Category Archives: Learning

Why We Need Mature Friends

This story was submitted by Cindy La Ferle over at Cindy’s Home Office.

I met Sylva B., I rarely socialized with ‘older people’ outside my
family circle. When I wasn’t working, I hung out with friends my own
At least 40 years my senior, Sylva was the
silver-haired personnel manager who interviewed me for my first job in
reference book publishing in Detroit. I was 25 then, and desperate to

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Silence, Discernment & the Art of Listening II

By Stu Whitley

This post is second in a three-part series.

In our relationships, as with our work, listening is absolutely fundamental to leadership and the discipline of effective communication. This includes the need to be alert for situations where cocking one’s ear to the rhythms of speech, as well as its content, will ensure better understanding. To do this in the context of conversation means to project positive non-verbal behaviour, to avoid being captured by words that we know can provoke negative emotions, by not interrupting, and by silently analyzing as dialogue proceeds.

When witnesses testify, when judges speak, when communities express
concern, or when a victim expresses doubt, we sometimes—often—hear only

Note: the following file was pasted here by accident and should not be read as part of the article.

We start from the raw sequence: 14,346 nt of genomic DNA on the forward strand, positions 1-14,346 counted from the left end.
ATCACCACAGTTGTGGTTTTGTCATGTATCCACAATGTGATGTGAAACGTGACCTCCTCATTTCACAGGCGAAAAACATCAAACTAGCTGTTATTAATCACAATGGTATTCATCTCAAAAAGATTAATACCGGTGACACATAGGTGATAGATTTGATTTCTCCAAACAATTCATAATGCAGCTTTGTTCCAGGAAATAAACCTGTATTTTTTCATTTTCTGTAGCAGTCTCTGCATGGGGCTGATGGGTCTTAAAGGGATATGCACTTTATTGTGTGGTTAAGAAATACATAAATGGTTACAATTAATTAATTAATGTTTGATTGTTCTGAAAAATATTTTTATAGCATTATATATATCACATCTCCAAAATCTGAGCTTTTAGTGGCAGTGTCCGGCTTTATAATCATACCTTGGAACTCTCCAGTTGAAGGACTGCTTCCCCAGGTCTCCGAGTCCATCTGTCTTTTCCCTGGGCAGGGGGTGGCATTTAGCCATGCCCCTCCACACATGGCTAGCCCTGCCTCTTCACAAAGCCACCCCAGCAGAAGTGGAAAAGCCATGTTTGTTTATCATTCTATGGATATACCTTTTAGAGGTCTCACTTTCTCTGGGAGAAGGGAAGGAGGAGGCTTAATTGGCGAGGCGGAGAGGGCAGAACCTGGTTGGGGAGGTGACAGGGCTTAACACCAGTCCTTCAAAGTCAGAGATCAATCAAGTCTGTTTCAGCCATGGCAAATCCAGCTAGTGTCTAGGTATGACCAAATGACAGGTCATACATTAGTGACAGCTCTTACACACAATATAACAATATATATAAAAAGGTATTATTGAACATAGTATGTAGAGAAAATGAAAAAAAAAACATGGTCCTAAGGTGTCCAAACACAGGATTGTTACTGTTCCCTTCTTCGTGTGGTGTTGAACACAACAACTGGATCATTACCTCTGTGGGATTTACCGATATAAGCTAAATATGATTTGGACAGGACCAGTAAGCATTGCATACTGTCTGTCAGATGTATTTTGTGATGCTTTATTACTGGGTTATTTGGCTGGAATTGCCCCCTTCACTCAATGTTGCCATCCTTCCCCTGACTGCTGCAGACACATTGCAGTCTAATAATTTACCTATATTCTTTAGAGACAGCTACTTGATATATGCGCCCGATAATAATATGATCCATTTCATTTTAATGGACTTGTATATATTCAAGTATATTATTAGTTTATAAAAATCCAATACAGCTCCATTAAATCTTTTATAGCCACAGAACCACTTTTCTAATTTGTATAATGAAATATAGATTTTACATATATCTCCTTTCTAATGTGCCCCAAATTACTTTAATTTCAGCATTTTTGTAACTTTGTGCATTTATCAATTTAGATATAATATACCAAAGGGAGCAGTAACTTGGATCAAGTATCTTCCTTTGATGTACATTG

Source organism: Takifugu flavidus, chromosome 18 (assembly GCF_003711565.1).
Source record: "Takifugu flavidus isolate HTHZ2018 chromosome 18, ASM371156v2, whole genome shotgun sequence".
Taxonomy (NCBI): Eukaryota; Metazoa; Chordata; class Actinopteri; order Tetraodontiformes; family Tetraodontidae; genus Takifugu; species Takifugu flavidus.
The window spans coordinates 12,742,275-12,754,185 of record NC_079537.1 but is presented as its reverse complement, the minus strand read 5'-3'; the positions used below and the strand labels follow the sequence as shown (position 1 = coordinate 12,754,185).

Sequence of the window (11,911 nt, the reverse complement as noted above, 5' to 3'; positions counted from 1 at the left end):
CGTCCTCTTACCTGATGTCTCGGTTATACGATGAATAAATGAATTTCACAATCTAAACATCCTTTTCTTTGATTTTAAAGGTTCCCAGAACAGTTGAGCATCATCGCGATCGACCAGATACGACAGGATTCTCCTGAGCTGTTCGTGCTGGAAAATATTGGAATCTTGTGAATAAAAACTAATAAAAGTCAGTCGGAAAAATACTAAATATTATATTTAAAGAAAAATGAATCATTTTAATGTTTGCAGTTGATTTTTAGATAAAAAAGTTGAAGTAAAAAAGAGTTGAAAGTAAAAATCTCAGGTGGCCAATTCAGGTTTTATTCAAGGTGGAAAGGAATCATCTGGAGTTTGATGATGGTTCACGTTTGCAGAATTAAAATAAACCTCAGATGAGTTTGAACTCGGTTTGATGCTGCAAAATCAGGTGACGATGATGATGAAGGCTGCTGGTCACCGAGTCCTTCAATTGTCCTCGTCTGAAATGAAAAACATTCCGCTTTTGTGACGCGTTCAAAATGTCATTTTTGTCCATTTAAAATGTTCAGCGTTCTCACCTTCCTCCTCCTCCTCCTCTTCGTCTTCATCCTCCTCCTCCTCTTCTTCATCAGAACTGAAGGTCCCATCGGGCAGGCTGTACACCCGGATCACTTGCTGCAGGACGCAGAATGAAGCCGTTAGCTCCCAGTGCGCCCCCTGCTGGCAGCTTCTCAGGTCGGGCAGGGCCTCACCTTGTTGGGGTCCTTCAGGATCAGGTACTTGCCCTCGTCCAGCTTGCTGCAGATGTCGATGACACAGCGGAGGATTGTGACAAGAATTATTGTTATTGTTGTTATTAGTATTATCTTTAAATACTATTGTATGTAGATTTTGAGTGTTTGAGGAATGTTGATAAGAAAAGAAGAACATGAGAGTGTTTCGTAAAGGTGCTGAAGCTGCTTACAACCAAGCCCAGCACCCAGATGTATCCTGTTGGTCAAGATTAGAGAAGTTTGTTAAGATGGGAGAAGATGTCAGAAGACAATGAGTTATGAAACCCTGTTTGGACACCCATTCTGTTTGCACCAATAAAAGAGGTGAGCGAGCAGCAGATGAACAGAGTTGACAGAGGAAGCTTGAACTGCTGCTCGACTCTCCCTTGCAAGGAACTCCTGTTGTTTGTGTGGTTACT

what we want to hear, and dismiss the rest. In doing so, we overlook
the lesson of one of the primal aboriginal teachings: to hear the most
important part of the message, it is necessary to hear with the eyes

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Silence, Discernment & the Art of Listening

By Stu Whitley

This post is the first in a thee-part series.

at a conference, recently, the dais groanedunder the ponderous weight of self-important menin bow ties and eyeglasses secured with small chainsholding forth in florid phrase and vexing verbositydemonstrating the gulf between the idea and its impartingrow on row of upturned faces, seeking wheat among the chaffsorting the useful from the meretriciouspursuing truth, or at least its cousin, knowledgebut this function depends, it seems to me, upon discernmentthe capacity to know what is essentialin any given instance or competing circumstancestheir voices fade; my mind has wandered to where you areas always, all things come back to my beloved womanand much of what engages my time, presently,groans upon the dais of my existencefor I have discerned the truth; what is importantwhich more and more seems central to my life:I am listening to the only song that mattersit is simply that, I am loving you